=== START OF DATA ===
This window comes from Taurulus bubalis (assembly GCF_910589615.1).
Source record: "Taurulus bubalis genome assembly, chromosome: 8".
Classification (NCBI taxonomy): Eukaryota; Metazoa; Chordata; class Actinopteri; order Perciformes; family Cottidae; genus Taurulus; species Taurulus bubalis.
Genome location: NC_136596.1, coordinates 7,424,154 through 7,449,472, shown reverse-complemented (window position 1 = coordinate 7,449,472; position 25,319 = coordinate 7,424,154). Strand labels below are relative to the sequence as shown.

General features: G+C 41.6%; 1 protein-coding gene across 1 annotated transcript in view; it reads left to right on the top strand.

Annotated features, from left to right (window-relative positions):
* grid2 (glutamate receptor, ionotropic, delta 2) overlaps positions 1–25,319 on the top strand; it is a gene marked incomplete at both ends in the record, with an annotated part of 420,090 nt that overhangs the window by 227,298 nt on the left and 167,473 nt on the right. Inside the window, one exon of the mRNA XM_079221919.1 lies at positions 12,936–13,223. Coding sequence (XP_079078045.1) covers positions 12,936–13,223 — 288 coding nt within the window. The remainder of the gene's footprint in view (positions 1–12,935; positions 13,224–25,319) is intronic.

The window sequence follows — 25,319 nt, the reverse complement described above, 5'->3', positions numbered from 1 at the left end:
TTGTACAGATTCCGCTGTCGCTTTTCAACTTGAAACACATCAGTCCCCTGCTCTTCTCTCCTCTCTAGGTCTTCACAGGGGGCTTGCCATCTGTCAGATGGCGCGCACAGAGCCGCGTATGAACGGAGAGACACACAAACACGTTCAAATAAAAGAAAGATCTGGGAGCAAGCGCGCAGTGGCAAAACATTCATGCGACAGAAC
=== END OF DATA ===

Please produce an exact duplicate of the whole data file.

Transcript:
This window comes from Taurulus bubalis (assembly GCF_910589615.1).
Source record: "Taurulus bubalis genome assembly, chromosome: 8".
Classification (NCBI taxonomy): Eukaryota; Metazoa; Chordata; class Actinopteri; order Perciformes; family Cottidae; genus Taurulus; species Taurulus bubalis.
Genome location: NC_136596.1, coordinates 7,424,154 through 7,449,472, shown reverse-complemented (window position 1 = coordinate 7,449,472; position 25,319 = coordinate 7,424,154). Strand labels below are relative to the sequence as shown.

General features: G+C 41.6%; 1 protein-coding gene across 1 annotated transcript in view; it reads left to right on the top strand.

Annotated features, from left to right (window-relative positions):
* grid2 (glutamate receptor, ionotropic, delta 2) overlaps positions 1–25,319 on the top strand; it is a gene marked incomplete at both ends in the record, with an annotated part of 420,090 nt that overhangs the window by 227,298 nt on the left and 167,473 nt on the right. Inside the window, one exon of the mRNA XM_079221919.1 lies at positions 12,936–13,223. Coding sequence (XP_079078045.1) covers positions 12,936–13,223 — 288 coding nt within the window. The remainder of the gene's footprint in view (positions 1–12,935; positions 13,224–25,319) is intronic.

The window sequence follows — 25,319 nt, the reverse complement described above, 5'->3', positions numbered from 1 at the left end:
TTGTACAGATTCCGCTGTCGCTTTTCAACTTGAAACACATCAGTCCCCTGCTCTTCTCTCCTCTCTAGGTCTTCACAGGGGGCTTGCCATCTGTCAGATGGCGCGCACAGAGCCGCGTATGAACGGAGAGACACACAAACACGTTCAAATAAAAGAAAGATCTGGGAGCAAGCGCGCAGTGGCAAAACATTCATGCGACAGAAC